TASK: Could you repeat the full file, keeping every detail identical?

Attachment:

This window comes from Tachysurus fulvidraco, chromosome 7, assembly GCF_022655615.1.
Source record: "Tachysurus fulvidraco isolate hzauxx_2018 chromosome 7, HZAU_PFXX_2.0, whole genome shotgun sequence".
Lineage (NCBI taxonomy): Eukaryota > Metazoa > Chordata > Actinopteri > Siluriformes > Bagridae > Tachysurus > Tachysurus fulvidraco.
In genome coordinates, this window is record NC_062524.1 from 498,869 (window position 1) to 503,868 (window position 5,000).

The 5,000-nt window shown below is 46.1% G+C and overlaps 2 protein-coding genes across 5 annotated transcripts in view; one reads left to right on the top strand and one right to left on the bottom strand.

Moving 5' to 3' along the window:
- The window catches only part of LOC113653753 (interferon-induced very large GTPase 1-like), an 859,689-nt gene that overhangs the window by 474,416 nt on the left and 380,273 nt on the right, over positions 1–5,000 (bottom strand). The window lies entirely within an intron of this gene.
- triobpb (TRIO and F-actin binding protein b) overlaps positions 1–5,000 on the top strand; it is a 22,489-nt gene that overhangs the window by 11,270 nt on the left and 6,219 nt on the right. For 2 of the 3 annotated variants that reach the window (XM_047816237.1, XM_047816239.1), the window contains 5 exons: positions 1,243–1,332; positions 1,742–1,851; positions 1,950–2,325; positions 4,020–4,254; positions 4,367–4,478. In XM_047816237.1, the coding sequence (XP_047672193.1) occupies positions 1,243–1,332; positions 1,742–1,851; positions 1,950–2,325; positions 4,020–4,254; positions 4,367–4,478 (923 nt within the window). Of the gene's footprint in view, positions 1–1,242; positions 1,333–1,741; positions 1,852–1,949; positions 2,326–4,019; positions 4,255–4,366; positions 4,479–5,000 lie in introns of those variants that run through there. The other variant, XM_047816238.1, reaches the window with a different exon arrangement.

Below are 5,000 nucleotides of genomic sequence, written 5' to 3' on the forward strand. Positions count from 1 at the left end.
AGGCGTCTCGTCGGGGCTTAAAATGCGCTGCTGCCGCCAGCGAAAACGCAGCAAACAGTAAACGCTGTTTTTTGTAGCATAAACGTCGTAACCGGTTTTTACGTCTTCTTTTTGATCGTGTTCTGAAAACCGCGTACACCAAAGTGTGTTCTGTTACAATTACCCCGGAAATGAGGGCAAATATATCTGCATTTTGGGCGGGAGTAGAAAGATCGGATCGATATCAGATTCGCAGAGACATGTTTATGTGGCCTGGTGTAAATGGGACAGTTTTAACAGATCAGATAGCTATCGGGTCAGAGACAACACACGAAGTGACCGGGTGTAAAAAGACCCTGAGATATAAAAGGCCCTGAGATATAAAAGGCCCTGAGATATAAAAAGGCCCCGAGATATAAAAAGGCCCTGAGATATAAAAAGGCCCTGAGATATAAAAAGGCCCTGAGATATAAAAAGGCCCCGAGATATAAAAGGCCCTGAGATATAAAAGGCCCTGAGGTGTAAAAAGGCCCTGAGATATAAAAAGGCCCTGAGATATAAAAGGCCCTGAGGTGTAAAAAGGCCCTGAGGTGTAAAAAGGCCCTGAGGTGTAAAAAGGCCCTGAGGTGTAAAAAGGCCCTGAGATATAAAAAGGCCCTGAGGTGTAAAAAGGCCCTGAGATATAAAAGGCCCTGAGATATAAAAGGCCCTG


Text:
This window comes from Tachysurus fulvidraco, chromosome 7, assembly GCF_022655615.1.
Source record: "Tachysurus fulvidraco isolate hzauxx_2018 chromosome 7, HZAU_PFXX_2.0, whole genome shotgun sequence".
Lineage (NCBI taxonomy): Eukaryota > Metazoa > Chordata > Actinopteri > Siluriformes > Bagridae > Tachysurus > Tachysurus fulvidraco.
In genome coordinates, this window is record NC_062524.1 from 498,869 (window position 1) to 503,868 (window position 5,000).

The 5,000-nt window shown below is 46.1% G+C and overlaps 2 protein-coding genes across 5 annotated transcripts in view; one reads left to right on the top strand and one right to left on the bottom strand.

Moving 5' to 3' along the window:
- The window catches only part of LOC113653753 (interferon-induced very large GTPase 1-like), an 859,689-nt gene that overhangs the window by 474,416 nt on the left and 380,273 nt on the right, over positions 1–5,000 (bottom strand). The window lies entirely within an intron of this gene.
- triobpb (TRIO and F-actin binding protein b) overlaps positions 1–5,000 on the top strand; it is a 22,489-nt gene that overhangs the window by 11,270 nt on the left and 6,219 nt on the right. For 2 of the 3 annotated variants that reach the window (XM_047816237.1, XM_047816239.1), the window contains 5 exons: positions 1,243–1,332; positions 1,742–1,851; positions 1,950–2,325; positions 4,020–4,254; positions 4,367–4,478. In XM_047816237.1, the coding sequence (XP_047672193.1) occupies positions 1,243–1,332; positions 1,742–1,851; positions 1,950–2,325; positions 4,020–4,254; positions 4,367–4,478 (923 nt within the window). Of the gene's footprint in view, positions 1–1,242; positions 1,333–1,741; positions 1,852–1,949; positions 2,326–4,019; positions 4,255–4,366; positions 4,479–5,000 lie in introns of those variants that run through there. The other variant, XM_047816238.1, reaches the window with a different exon arrangement.

Below are 5,000 nucleotides of genomic sequence, written 5' to 3' on the forward strand. Positions count from 1 at the left end.
AGGCGTCTCGTCGGGGCTTAAAATGCGCTGCTGCCGCCAGCGAAAACGCAGCAAACAGTAAACGCTGTTTTTTGTAGCATAAACGTCGTAACCGGTTTTTACGTCTTCTTTTTGATCGTGTTCTGAAAACCGCGTACACCAAAGTGTGTTCTGTTACAATTACCCCGGAAATGAGGGCAAATATATCTGCATTTTGGGCGGGAGTAGAAAGATCGGATCGATATCAGATTCGCAGAGACATGTTTATGTGGCCTGGTGTAAATGGGACAGTTTTAACAGATCAGATAGCTATCGGGTCAGAGACAACACACGAAGTGACCGGGTGTAAAAAGACCCTGAGATATAAAAGGCCCTGAGATATAAAAGGCCCTGAGATATAAAAAGGCCCCGAGATATAAAAAGGCCCTGAGATATAAAAAGGCCCTGAGATATAAAAAGGCCCTGAGATATAAAAAGGCCCCGAGATATAAAAGGCCCTGAGATATAAAAGGCCCTGAGGTGTAAAAAGGCCCTGAGATATAAAAAGGCCCTGAGATATAAAAGGCCCTGAGGTGTAAAAAGGCCCTGAGGTGTAAAAAGGCCCTGAGGTGTAAAAAGGCCCTGAGGTGTAAAAAGGCCCTGAGATATAAAAAGGCCCTGAGGTGTAAAAAGGCCCTGAGATATAAAAGGCCCTGAGATATAAAAGGCCCTG